The most basic way to think about interest rate movement is to assume that a strong economy pushes rates higher and vice versa. There are many other considerations that end up taking precedence at times, but today was a good, old-fashioned, boring, logical day in that regard.
There were three separate employment-related reports out in a short window of time early this morning. All of them were stronger than expected. Strong jobs data does a few things. It suggests a strong economy (which is more capable of supporting higher rates). It suggests upward pressure on wages (which, in turn, drives inflation higher, and high inflation = high rates). But most importantly, it fuels the expectation among investors that the Fed will draw similar conclusions about the economy and inflation.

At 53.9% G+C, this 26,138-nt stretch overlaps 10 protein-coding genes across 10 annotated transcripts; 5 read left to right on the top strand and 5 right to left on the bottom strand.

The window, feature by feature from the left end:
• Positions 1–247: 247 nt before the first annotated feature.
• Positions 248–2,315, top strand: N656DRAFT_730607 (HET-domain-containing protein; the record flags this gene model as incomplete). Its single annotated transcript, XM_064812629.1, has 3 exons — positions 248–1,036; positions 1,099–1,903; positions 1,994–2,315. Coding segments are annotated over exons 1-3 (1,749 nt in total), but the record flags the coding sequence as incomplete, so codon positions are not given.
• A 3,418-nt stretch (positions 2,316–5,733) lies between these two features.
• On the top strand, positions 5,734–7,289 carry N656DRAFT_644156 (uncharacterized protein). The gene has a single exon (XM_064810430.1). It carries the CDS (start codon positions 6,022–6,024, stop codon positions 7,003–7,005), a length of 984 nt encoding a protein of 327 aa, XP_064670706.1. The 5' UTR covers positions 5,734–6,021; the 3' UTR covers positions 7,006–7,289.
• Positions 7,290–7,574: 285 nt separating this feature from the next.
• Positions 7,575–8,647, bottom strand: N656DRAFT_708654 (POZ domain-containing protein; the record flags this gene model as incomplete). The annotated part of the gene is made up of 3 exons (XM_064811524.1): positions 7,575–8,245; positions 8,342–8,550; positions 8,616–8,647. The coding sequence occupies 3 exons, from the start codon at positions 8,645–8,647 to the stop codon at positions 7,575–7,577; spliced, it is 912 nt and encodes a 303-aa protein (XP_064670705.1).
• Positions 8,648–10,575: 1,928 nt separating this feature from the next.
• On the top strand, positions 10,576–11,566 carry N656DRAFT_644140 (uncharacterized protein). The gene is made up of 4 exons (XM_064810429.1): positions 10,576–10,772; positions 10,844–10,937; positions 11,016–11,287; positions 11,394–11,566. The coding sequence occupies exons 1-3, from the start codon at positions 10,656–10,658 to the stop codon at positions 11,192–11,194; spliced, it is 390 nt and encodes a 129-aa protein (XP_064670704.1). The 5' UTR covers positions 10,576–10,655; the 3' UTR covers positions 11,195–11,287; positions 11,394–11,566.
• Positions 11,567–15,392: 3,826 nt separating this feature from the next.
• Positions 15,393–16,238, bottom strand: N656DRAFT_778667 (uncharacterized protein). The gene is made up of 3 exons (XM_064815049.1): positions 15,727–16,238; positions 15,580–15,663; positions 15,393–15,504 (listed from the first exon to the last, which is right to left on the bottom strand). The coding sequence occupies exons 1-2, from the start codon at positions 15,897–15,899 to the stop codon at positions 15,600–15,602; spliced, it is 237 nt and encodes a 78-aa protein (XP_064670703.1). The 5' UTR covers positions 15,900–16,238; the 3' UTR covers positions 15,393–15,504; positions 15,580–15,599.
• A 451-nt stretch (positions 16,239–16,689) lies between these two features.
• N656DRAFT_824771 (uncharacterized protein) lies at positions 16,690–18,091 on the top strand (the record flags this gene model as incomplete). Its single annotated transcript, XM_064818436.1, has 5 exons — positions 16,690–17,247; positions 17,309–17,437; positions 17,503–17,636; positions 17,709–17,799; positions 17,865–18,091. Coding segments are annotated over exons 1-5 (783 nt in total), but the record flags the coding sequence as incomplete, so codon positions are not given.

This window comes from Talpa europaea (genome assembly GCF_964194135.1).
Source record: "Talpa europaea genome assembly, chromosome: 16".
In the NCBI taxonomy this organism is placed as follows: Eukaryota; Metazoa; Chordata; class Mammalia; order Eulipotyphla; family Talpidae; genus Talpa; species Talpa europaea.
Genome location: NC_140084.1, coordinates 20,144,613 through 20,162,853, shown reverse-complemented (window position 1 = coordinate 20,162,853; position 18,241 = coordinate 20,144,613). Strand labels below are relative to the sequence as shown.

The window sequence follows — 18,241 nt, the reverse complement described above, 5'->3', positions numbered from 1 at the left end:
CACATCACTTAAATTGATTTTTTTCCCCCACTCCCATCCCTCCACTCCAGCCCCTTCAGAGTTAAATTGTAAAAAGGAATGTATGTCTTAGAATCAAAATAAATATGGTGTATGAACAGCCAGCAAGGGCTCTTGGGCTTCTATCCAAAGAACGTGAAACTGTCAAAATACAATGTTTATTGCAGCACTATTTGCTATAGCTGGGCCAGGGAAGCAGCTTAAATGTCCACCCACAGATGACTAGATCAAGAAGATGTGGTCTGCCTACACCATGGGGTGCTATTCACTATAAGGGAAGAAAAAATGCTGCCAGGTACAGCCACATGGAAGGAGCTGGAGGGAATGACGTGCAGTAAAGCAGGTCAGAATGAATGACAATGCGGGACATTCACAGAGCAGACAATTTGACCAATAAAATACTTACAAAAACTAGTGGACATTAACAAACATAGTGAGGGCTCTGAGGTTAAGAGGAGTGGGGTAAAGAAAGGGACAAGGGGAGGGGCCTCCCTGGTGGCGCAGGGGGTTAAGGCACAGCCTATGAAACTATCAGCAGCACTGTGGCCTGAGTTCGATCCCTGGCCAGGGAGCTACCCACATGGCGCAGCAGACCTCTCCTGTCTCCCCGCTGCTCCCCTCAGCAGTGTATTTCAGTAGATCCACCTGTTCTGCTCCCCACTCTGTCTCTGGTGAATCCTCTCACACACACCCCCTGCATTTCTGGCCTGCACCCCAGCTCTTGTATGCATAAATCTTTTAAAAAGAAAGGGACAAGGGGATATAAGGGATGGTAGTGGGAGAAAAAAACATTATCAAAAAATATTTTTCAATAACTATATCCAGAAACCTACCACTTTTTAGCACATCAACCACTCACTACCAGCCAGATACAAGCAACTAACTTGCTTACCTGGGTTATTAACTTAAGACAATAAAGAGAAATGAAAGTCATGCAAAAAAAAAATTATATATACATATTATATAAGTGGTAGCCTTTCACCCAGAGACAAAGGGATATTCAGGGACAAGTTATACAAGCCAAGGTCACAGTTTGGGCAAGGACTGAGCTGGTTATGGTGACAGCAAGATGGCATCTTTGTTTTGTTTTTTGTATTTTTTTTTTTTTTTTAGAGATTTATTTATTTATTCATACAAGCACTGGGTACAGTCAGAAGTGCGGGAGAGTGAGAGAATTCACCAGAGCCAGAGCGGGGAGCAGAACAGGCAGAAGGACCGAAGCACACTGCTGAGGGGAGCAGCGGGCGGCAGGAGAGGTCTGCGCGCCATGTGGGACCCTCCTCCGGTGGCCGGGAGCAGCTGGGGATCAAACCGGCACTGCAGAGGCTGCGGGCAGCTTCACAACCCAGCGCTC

We care an awful lot about the Fed's take on such matters because if they're concerned about inflation or if they think an extra strong jobs market allows them some wiggle room to be extra aggressive in fighting inflation, they will err on the side of hiking rates a bit higher than they otherwise might. They'll also try to keep rates at the ceiling level for longer than they otherwise might.
All of this is more important of a consideration than normal today because tomorrow morning brings the Employment Situation--the big "jobs report" that causes more market movement than any other labor market data.
As for today, the trifecta of lesser reports was enough for some modest upward pressure with the average lender back up to 6.5% for a top tier 30yr fixed scenario. Things could change appreciably tomorrow, depending on the outcome of the data.